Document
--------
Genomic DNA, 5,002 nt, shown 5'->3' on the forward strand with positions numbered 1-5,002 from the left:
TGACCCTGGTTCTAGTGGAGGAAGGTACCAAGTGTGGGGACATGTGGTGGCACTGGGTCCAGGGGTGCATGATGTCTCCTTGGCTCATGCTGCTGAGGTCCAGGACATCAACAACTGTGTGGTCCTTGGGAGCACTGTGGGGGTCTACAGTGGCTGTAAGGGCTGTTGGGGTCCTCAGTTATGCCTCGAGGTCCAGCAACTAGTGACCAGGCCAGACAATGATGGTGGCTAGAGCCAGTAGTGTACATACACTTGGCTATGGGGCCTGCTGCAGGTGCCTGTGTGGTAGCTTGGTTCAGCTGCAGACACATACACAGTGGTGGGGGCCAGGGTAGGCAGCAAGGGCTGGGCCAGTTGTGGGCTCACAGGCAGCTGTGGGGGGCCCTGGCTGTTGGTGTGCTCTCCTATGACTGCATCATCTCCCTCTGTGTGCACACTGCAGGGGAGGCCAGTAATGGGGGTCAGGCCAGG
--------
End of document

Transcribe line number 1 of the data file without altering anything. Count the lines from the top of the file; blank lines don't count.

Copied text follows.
Genomic DNA, 5,002 nt, shown 5'->3' on the forward strand with positions numbered 1-5,002 from the left: